There’s a tree in my back yard that’s an incredible social network hub – the original Twitter. At any given moment there are at least twenty species of colorful birds – finches, sparrows, blue birds, cat birds, woodpeckers and cardinals, among others – tweeting each other in a rhythmic serenade of warbling and whistling, some more eloquent than others.
The reason for this particular cacophonous gathering point is a high tech (3.0) protected bird feeder that lets the small and medium-sized birds partake, while keeping the hawks, crows and other larger fowl (who prefer larger prey anyway) – and the chipmunks, squirrels rabbits and other hackers out.
Of all the species that have joined this eco-network, the bird I most follow (other than humming birds) is a male cardinal in his bright red crested habit. Don’t get me wrong, I love watching his less colorful soul mate as she aggressively pushes her way past the yellow finches, but the cardinal, in all his feathered finery and the black goatee around his beak, is such exquisite design – nature at its most intelligent. I am in awe as he leaves his perch on fence or bush, winging his way to the tree and then down to the feeder, his red lights up all around him.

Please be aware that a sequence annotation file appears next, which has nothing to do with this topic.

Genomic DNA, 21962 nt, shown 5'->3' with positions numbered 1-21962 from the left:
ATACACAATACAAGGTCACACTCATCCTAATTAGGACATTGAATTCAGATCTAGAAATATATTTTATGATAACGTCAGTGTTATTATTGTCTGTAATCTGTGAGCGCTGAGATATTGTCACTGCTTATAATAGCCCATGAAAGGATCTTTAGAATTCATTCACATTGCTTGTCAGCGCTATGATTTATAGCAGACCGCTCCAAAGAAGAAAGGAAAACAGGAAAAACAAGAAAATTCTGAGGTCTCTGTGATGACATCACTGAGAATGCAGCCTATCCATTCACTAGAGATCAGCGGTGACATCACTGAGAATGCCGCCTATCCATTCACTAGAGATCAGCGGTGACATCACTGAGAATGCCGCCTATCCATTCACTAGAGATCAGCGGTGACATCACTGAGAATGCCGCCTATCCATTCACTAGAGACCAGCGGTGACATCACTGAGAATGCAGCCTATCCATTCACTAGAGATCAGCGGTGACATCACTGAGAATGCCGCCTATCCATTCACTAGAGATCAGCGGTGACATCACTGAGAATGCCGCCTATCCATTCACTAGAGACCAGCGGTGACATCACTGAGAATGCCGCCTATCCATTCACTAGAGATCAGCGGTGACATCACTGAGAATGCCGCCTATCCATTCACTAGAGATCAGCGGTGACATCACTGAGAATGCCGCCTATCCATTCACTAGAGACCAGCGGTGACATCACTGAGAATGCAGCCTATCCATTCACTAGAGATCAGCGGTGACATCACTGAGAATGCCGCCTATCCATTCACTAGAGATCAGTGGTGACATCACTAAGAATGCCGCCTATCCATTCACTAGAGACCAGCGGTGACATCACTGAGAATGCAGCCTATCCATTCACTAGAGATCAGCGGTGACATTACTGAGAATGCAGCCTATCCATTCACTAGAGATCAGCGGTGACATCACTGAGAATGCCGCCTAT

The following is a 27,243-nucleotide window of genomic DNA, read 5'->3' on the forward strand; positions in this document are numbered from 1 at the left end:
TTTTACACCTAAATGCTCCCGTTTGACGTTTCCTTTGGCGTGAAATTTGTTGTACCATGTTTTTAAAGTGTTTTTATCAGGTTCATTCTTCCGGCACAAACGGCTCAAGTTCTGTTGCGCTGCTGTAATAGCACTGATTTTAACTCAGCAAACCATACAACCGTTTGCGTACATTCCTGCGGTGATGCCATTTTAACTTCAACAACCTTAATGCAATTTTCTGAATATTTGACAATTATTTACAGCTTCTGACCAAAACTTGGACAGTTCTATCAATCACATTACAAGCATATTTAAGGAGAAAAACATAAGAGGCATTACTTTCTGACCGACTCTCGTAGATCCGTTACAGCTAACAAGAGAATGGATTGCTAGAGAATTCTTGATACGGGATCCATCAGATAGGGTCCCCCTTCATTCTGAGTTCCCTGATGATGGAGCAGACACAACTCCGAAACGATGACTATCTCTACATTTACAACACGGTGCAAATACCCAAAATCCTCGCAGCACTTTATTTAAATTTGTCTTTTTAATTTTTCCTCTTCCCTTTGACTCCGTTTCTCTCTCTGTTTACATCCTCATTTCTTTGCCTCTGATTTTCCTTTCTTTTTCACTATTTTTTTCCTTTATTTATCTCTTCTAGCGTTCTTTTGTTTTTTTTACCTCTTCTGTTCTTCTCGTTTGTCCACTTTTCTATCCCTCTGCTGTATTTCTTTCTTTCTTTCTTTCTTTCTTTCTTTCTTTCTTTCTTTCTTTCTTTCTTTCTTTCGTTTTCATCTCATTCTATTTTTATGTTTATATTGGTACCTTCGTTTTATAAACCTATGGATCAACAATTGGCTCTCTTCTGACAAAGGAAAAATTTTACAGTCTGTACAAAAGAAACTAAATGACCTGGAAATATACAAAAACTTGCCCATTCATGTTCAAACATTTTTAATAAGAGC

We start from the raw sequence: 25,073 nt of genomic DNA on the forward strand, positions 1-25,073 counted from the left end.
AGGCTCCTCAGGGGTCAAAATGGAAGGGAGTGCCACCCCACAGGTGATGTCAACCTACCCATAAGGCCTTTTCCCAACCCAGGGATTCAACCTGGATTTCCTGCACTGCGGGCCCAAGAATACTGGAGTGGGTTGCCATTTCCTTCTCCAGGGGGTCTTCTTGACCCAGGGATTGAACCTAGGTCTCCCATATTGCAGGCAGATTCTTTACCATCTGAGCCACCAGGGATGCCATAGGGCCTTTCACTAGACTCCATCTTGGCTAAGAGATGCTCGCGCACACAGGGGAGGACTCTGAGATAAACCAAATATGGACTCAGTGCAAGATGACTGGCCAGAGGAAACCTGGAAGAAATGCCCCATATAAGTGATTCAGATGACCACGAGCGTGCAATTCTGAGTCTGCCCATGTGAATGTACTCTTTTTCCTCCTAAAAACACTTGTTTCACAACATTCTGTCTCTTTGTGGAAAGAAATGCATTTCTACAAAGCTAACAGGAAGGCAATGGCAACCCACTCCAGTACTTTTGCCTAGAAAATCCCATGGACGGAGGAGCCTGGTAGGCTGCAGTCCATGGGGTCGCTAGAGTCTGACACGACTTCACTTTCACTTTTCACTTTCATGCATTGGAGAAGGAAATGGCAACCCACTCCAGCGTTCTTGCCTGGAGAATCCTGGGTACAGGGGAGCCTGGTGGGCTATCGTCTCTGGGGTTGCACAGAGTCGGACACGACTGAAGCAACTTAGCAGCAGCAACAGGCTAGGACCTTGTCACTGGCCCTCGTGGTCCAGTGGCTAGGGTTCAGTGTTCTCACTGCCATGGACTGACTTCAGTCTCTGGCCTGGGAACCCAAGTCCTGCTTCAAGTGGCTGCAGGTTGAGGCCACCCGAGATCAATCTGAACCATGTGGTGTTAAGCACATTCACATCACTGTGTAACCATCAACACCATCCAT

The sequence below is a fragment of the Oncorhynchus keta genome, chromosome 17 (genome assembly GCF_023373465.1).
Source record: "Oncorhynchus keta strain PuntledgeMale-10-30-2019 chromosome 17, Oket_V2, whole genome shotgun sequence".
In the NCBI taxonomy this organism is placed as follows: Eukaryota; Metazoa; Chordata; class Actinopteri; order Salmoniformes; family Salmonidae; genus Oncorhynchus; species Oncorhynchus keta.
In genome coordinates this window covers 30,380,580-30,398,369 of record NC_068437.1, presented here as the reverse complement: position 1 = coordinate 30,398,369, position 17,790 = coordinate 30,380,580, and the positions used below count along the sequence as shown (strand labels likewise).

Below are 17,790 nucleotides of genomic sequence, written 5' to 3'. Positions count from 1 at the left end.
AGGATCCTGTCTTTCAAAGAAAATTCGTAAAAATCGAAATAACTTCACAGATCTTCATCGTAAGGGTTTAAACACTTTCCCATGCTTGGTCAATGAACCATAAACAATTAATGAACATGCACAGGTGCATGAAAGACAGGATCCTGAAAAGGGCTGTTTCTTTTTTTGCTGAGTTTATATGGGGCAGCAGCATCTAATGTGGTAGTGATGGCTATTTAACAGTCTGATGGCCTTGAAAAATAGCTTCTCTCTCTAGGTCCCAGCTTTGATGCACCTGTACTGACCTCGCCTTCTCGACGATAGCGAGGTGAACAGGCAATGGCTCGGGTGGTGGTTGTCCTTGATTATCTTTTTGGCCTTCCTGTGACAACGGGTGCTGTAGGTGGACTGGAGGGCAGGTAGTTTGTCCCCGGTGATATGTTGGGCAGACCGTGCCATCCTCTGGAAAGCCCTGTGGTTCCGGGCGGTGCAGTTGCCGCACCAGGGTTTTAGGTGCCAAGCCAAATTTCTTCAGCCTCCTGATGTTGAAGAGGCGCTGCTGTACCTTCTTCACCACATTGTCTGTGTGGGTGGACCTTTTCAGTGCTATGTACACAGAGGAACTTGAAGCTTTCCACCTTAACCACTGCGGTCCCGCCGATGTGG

There is a runner-up, however, who I call Woody II (a red bellied woodpecker, of course); he is almost as handsome, with his red head, black eyes and yellow face atop gray body feathers (I have yet to see his red belly). As design, though, he’s just a little to large (not his fault) and makes too much noise as he pecks away trying to find a meal with his extra long sticky tongue.
I’ve tried to friend the cardinal, but he just flies away. So I’ll recommend him instead.